In the 1980s Marianne Ignace began audio recording the last generation of storytellers. When a language is lost so are the stories that pass on a people’s lessons about their land and how they live on it.

First Nations Language Program, FASS News, Faculty, Linguistics, Awards

Waking sleeping languages for silent speakers

September 17, 2019

There are more than 30 Indigenous languages spoken in British Columbia although some are asleep, or close to it. Languages are said to “go to sleep” when there are no first speakers left.

For the past 30 years SFU linguistics professor Marianne Ignace, the director of SFU’s First Nations Language Centre and First Nations Languages Program (FNLP), has been running programs that strive to re-awaken and preserve Indigenous languages in B.C.

In October, the SFU Faculty of Arts and Social Sciences (FASS) honoured Ignace with its 2019 Cormack Teaching Award. Established by former FASS Dean Lesley Cormack, the award recognizes the passion and innovation that faculty bring to the classroom, and the difference they make to their students’ education.

In 1988 when very few institutions were delivering education in First Nations communities, professor Ignace teamed up with the Secwépemc (Shuswap) First Nation and community organizations in Kamloops, B.C. to create a program for teaching the Secwepemctsin language.

The program set up shop in Kamloops’ old Indian residential school and grew into the SFU Kamloops campus. Twenty students took courses in the first year. The next year the number of students doubled, and then doubled again the following year. The popular program then partnered with SFU’s Department of Sociology and Anthropology to train adult Indigenous students in the community how to conduct research.

“The students wanted to learn their language through university credit courses, which was pretty much unheard of,” recalls Ignace. “So we partnered with the SFU Department of Linguistics to develop courses that were often taught by elders who were fluent speakers. They were sometimes co-taught or taught by people like myself who had linguistic training and also spoke the language.”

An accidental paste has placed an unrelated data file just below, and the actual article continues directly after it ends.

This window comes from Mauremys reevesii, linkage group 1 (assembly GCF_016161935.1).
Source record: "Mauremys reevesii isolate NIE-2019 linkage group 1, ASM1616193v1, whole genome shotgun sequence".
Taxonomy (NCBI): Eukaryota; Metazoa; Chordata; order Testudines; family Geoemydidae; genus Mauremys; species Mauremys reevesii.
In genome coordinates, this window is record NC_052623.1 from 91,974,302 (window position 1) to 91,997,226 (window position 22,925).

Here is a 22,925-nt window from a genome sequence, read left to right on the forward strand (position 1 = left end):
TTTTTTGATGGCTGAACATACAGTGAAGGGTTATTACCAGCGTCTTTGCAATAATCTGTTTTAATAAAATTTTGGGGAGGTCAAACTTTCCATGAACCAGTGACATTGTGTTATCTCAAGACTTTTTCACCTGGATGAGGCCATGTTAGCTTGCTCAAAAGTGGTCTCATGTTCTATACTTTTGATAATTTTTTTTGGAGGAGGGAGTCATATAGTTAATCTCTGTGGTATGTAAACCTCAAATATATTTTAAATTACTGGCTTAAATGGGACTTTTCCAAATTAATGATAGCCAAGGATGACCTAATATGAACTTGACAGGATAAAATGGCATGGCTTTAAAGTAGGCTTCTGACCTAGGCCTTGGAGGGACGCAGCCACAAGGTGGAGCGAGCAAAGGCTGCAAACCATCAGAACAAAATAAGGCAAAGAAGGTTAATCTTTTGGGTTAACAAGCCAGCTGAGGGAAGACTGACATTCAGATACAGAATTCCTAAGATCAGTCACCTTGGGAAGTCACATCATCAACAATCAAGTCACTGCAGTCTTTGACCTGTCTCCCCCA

Of the approximately 450 students who graduated during the program’s 23 years, 90 per cent were First Nation adults who would never have pursued a university education had it not been for the program. SFU Kamloops eventually evolved into the SFU First Nations Languages Program which provides off-campus learning in 18 Indigenous languages in First Nations communities around B.C. The annual enrollment has leapt from 109 students in 2015 to 570 today.

In 1988, Marianne Ignace and a few like-minded Indigenous people created what became SFU Kamloops in the old Kamloops Indian Residential School at a time when very few institutions were bringing education to Indigenous communities. This photo of the school was taken in 1934 during an era when hundreds of Secwepemc children attended the school, often forcibly removed from their homes. Photo: Archives Deschâtelets-NDC

Ignace likens that early program in Kamloops to a strawberry plant whose runners spread out and create more plants. By the mid-1990s other First Nations communities in B.C. asked the FNLP to help them run courses in their languages. Ignace has since worked with First Nations communities and elders on various language revitalization projects, including Secwepemctsin, St’at’imcets, Heiltsuk, Nuxalk, Haida and Sm’algyax.

Today, Indigenous people of all ages are learning or relearning their languages. Those who seek to relearn their first language are called “silent speakers.” They understand the language but cannot speak it. Often, they are survivors of residential schools whose ability to speak their first language was beaten out of them. Others lost their language when they were raised in non-native foster families.

When a language is lost so are the stories that pass on a people’s lessons about their land and how they live on it. That’s why, in the 1980s, Ignace began audio-recording the last generation of storytellers. Those recordings, combined with the work of early 20th century ethnographers who chronicled the wealth of Indigenous oral literature, are helping Ignace bring those stories back to life. But she is racing against time as the elders in participating communities pass away. Still, she remains optimistic.

“The thing that thrills me is that while we’re losing the last first-language speakers, there’s been an enormous amount of work done by hard-working young people who have become very good at learning the language.”